- Deliverability Guide
- Case Studies
- Email Explained
- White Papers & Guides
- Webinars & Videos
- SparkPost vs SendGrid
- Contact Us
- Help & Docs
Working at SparkPost: Not Just Drinking the Kool-Aid
I get asked this question a lot: “So, how do you like working at SparkPost?” My answer is always the same: “I love it! It’s one of the best places I’ve ever worked.” I know the knee jerk reaction is that I’ve drank the kool-aid—rest assured, I’m too old for kool-aid. I’ve worked at enough companies to have a reasonable basis for comparison. During the 20 years or so that I’ve been working in offices and companies of all stripes and sizes (from 100+ year old IBM to startups that never quite saw the light of day), I’ve accumulated a sizeable pool of experiences both good and bad for which to make the aforementioned statement: it’s one of the best places I’ve ever worked.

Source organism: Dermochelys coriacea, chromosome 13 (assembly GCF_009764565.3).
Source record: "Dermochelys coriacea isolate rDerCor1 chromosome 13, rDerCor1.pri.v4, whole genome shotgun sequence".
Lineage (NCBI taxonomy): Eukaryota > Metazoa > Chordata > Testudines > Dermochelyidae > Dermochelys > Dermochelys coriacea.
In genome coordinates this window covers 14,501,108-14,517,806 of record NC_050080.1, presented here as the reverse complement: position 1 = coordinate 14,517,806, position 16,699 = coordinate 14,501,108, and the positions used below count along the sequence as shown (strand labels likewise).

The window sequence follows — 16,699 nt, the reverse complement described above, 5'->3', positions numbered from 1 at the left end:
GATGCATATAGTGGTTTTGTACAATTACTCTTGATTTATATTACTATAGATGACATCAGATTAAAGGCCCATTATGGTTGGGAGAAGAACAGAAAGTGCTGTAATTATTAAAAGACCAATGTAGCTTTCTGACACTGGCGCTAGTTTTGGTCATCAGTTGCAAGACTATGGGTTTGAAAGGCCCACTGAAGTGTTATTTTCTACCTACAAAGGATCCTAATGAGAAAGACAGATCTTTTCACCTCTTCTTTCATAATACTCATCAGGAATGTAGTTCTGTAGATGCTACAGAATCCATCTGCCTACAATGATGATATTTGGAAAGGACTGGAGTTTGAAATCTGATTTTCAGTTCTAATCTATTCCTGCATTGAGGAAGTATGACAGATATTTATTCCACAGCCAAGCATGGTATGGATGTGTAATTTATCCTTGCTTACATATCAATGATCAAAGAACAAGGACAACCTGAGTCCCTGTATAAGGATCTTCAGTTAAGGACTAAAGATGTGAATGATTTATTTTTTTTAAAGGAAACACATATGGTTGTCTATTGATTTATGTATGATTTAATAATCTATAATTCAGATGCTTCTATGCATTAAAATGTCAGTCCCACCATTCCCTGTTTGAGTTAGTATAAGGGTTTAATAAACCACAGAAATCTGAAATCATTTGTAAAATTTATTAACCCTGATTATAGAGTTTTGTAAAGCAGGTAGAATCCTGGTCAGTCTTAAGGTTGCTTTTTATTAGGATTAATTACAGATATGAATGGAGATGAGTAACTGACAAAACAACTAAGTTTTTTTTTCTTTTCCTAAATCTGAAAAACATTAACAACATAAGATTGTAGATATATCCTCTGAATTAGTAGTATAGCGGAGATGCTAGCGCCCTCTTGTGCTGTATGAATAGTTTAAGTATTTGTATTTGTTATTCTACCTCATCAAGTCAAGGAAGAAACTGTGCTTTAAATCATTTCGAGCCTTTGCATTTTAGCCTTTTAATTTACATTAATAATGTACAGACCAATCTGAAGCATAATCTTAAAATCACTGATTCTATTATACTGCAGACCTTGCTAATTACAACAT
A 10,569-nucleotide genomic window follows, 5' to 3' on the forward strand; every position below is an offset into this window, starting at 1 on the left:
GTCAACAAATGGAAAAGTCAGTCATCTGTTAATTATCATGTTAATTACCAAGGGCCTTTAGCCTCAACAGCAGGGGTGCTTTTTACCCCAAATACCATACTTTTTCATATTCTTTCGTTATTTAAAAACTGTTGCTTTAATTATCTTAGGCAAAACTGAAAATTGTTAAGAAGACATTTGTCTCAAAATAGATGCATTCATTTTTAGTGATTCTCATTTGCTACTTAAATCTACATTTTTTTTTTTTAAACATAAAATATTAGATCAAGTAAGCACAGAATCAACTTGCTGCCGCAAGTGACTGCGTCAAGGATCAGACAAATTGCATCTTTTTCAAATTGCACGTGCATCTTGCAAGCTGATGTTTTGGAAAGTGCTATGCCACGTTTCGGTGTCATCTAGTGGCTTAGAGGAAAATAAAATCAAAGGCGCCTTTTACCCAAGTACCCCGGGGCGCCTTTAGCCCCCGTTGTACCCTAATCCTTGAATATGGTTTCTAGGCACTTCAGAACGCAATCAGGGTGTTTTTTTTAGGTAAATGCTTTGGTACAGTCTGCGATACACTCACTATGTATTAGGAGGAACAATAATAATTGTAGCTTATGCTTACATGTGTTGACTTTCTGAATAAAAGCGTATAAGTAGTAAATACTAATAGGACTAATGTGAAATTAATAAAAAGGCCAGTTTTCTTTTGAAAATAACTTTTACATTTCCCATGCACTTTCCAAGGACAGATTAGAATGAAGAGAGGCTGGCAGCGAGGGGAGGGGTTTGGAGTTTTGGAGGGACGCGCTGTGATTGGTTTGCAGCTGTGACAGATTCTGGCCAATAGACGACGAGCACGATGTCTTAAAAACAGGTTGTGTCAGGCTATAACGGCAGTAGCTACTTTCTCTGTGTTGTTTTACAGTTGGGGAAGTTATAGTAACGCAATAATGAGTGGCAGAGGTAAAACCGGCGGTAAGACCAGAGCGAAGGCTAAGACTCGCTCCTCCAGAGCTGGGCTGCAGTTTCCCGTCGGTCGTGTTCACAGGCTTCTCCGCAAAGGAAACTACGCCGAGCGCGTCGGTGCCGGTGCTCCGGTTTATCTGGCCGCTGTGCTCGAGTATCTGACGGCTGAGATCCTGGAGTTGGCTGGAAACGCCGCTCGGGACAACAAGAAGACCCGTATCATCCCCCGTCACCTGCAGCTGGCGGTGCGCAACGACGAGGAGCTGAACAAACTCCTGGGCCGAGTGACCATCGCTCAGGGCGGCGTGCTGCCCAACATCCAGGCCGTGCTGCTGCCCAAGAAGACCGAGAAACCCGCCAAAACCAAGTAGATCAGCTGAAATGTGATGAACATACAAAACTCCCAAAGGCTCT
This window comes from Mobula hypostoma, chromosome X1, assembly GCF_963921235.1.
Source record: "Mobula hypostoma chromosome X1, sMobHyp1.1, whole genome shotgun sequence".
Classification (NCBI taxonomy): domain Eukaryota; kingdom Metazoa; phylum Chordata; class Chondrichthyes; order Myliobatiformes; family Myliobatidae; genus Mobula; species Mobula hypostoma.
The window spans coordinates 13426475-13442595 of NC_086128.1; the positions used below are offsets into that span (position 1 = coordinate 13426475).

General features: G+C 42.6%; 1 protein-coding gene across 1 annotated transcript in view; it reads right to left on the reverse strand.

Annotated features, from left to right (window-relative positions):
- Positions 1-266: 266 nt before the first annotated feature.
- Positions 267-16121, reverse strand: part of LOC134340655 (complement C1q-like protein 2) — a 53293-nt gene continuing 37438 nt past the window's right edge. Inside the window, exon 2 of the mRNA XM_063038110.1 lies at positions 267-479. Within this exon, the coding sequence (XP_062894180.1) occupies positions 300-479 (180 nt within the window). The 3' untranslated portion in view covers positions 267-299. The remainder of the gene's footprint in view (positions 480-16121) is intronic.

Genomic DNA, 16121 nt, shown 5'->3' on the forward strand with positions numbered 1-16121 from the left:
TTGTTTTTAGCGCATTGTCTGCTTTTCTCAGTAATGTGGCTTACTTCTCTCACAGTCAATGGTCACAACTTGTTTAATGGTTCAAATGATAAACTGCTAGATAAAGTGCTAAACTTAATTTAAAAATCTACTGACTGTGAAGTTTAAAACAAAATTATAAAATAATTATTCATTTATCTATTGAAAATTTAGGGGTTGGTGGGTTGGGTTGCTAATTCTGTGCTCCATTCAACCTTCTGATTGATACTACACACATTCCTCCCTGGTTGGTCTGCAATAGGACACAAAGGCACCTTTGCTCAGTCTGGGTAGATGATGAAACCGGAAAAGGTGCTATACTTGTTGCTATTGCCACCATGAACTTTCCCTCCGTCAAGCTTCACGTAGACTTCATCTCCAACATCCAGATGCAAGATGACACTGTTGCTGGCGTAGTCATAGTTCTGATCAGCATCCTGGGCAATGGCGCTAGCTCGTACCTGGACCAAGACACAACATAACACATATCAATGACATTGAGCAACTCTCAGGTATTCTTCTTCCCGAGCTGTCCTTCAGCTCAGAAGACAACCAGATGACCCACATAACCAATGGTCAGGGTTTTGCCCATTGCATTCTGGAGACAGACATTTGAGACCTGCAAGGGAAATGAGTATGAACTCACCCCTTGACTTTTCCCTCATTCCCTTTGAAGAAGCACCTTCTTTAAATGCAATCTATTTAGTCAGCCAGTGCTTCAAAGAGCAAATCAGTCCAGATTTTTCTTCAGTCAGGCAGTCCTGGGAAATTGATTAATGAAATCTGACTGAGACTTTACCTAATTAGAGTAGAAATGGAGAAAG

Let me explain what I mean by that…
The conflict that arises during the course of a work day stems from one of two places (and here let me say that I’m neither a sociologist, an industrial psychologist, an executive coach or Tony Robbins, nor do I play one on TV):
- Communication, or the absence thereof
- A lack of support or collective effort
Much of the friction, personal and professional is the result of a communicate collapse (or failure to begin) with peers and superiors in the workplace.